The film opens with Harold, who is the best man, running behind the groom to get to the church on time. He is unable to understand why any man would be in a hurry to get to his own wedding and vows he will never fall "for a pair of soft-boiled eyes." Suddenly, he bumps into a beautiful girl (Jobyna Ralston), knocking her down on the sidewalk. Helping her up, the camera gives us a very close close-up of just Joby's eyes - which are, indeed, beautiful - and Harold immediately melts as he looks into these "soft boiled" eyes.
We immediately go to the next scene which shows Hubby (Harold) and Wifey (Jobyna) on the phone - her giving him a list of items to pick up at the store before coming home from work. This sudden switch does leave us wanting - wanting to see the "love at first sight" romance develop. The opening scene promises romance, and we are straightaway thrown into the challenges of married life. A little disappointing for the viewer and a one-time decision by Lloyd to have the main character win the girl at the beginning of the film - the only Lloyd feature in which this occurs.
After completing his shopping, Hubby is constantly dropping some of his package overload, picking one up, then dropping two - and on and on. This is not the most original idea to get laughs, but, true to the genius of Harold Lloyd (and his gag writers), he did add an ingenious twist which makes all the difference. He is given a raffle ticket by the grocer that wins him a live turkey. Now, Hubby is loaded with more packages than he can carry AND a live turkey! The real humor, though, comes as he tries to control the turkey on the trolley - upsetting the other riders to the point that he is thrown off. Granddaughter Suzanne Lloyd and co-author Jeffrey Vance praised this sequence in their book, Harold Lloyd: Master Comedian. " . . . although one of his lesser silent features, it nevertheless contains sequences that stand with his very best work. The turkey on the streetcar, in particular, is brilliant in its construction and execution and is one of Harold's finest studies of the comedy of embarrassment." (5)
Of course, these challenges are minor compared to what he has waiting for him at home - the in-laws - an interfering mother-in-law, a lazy adult brother-in-law, Charley, and a bratty kid brother-in-law, Little Bobby. Hoping to have a special evening at home with his wife with a special surprise for her - a brand new car that is being delivered - he is obviously disappointed to find the in-laws there. Undeterred, though, he is excited when the car arrives, and decides to make the best of it - even when everyone jumps into the car to go for a ride.
The excursion is marked by bad luck and one mishap after another. When he decides to make the car "fly," he is chased by a cop for speeding. However, when the cop gets alongside, Hubby quickly darts in behind the cop's motorcycle and tailgates him closely so the cop must keep going or get run over. Hubby continues to intimidate the cop until he forces him to run his motorcycle into a lake - then Hubby takes off!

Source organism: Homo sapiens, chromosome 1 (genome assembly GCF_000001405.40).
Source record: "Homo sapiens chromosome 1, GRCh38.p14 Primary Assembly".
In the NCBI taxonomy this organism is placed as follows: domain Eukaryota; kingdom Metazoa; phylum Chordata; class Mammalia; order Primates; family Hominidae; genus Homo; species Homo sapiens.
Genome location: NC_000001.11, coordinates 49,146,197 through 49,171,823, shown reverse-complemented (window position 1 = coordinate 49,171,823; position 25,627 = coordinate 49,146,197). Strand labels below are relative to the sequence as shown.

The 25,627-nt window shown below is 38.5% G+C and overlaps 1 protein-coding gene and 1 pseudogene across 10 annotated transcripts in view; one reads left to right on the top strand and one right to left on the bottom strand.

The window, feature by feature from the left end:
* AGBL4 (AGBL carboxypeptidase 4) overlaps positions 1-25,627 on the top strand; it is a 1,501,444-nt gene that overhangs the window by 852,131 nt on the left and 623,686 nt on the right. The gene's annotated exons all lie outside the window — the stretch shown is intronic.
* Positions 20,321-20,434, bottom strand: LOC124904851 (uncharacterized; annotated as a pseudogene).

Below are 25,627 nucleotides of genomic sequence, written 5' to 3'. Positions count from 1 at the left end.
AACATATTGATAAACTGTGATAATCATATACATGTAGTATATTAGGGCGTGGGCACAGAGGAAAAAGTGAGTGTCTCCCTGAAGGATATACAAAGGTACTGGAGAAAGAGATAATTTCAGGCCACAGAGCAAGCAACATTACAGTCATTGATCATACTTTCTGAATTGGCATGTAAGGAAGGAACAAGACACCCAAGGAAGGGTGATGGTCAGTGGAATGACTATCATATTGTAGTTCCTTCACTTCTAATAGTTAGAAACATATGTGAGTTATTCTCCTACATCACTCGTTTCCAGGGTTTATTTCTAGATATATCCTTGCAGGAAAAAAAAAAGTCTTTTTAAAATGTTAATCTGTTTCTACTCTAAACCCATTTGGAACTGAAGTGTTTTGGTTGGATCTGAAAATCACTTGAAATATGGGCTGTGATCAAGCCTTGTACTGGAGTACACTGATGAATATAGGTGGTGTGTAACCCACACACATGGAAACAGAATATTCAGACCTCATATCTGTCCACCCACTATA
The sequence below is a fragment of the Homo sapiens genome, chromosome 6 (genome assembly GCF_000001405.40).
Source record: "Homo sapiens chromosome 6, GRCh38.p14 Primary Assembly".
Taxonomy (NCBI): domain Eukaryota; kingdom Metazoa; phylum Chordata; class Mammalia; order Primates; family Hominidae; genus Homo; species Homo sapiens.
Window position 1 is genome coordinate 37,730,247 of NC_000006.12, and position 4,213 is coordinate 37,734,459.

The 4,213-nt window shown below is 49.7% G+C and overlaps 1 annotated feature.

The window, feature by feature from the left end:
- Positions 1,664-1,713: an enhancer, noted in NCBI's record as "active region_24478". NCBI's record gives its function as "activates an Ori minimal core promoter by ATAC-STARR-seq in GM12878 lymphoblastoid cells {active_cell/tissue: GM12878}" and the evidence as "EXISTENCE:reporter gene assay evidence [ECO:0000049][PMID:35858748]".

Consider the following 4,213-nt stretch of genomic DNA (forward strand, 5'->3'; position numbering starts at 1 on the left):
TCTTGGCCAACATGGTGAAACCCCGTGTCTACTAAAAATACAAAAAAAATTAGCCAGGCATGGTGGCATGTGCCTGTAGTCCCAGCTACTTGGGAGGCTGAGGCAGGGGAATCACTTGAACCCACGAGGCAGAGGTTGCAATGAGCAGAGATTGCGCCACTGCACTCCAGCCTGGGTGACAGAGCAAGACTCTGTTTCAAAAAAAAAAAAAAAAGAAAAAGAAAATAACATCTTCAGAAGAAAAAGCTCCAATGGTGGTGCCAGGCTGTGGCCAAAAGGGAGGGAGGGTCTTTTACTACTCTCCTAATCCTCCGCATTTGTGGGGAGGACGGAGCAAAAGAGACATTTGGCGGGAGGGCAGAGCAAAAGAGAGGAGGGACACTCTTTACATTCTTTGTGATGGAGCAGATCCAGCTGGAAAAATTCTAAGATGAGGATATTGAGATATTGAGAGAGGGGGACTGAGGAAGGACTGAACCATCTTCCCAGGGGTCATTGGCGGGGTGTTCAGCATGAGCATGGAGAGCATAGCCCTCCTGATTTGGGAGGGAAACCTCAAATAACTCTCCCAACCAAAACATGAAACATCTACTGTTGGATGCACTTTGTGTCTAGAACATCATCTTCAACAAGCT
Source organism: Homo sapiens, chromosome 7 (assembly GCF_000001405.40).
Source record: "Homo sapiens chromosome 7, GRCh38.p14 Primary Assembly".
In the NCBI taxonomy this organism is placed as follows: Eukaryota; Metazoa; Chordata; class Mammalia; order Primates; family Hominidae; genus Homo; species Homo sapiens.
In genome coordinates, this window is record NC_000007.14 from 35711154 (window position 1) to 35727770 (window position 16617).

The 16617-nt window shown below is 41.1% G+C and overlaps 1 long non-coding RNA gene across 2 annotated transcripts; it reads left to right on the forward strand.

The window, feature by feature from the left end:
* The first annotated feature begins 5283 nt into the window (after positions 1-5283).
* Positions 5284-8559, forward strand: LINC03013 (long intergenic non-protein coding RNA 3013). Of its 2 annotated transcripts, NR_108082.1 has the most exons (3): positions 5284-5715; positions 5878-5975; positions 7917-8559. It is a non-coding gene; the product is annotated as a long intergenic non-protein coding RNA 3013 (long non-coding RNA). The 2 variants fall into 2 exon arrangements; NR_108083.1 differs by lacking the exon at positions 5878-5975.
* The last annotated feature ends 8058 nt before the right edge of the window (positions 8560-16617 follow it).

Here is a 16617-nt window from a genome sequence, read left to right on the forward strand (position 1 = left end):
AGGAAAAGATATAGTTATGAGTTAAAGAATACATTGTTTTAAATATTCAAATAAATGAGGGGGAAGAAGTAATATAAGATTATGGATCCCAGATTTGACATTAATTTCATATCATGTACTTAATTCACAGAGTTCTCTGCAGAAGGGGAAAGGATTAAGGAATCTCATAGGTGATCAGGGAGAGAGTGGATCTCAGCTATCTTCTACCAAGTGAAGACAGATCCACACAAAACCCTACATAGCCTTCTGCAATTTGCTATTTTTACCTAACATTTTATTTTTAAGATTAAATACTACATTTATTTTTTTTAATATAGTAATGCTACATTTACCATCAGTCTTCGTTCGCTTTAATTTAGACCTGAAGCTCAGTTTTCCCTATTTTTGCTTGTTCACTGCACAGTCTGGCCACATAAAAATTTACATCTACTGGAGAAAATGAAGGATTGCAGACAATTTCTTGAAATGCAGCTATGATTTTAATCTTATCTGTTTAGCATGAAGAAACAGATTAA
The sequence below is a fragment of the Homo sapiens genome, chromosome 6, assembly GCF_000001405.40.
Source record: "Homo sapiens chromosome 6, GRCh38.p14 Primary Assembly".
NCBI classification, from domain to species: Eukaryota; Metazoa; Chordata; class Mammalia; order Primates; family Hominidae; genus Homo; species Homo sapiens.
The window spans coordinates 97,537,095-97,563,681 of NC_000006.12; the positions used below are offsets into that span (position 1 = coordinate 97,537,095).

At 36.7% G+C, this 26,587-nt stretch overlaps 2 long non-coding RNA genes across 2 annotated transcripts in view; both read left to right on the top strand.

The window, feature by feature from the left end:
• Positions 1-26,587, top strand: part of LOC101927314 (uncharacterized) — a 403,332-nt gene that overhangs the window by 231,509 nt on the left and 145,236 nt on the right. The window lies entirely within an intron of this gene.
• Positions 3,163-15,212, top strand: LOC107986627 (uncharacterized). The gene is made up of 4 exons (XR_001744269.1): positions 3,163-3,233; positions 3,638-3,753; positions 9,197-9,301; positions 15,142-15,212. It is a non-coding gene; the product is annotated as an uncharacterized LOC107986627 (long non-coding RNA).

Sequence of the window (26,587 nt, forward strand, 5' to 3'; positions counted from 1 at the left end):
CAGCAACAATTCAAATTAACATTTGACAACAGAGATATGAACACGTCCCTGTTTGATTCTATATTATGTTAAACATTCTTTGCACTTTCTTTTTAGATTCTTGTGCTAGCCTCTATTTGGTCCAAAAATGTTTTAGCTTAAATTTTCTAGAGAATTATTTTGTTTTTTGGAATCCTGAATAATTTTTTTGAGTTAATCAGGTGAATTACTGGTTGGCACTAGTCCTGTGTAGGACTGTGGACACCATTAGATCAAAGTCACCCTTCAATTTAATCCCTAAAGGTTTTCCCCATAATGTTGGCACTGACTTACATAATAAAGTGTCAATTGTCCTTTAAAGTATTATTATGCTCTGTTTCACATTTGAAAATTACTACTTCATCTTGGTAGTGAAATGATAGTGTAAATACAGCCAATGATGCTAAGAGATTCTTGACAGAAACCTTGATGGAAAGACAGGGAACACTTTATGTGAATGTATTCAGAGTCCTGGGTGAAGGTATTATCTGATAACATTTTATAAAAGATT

A misunderstanding at an intersection earns him a mild berating from the traffic cop, but when Mother puts her two cents worth into the conversation, the cop decides to issue Hubby a ticket - which then turns into two tickets! Trying to deal with the confusion created by the in-laws and, at the same time, backing into his place in the busy intersection results in a minor collision that crumples his back fender. Out of the car and arguing with the cop, Hubby is unaware that the car is beginning to roll down a steep hill. One would think three adults in the car could use a brake, but, instead, they are waving frantically for Hubby to come rescue them.
Back at the wheel, he finds himself in front of a racing fire wagon pulled by a team of galloping horses. Hubby is swerving wildly to get out of the way and ends up on the sidewalk. What he doesn't realize is that he is directly over a sidewalk elevator. When it rises up from below the street level, the elevator lifts the car and its occupants into the air. A couple of mischievous kids are seated on box by the controlling lever, and Hubby motions for them to let him down. Rather than lowering the car slowly, they jerk the lever back, and the car drops like a rock jarring the occupants. Then, when Hubby backs out, he backs right into the path of a streetcar, and the brand new automobile is now totally demolished.
The sequence is hilarious and, as one would expect from Lloyd, has some ingenious gags. It may a little difficult, though, in the end, not to feel depressed. Not only do we see Hubby sitting on the fallen running board dejected, Wifey, Mother and Little Bobby are in tears, and Charley is more concerned about his broken watch than anything else that has happened. The ride home (pulled by a wrecker) is depressing, too, as everyone is both sullen and silent.
Back home, Hubby visits his neighbor for advice. The neighbor offers Hubby, who is NOT used to alcohol, a "drink," and, surprisingly, Hubby empties the entire flask.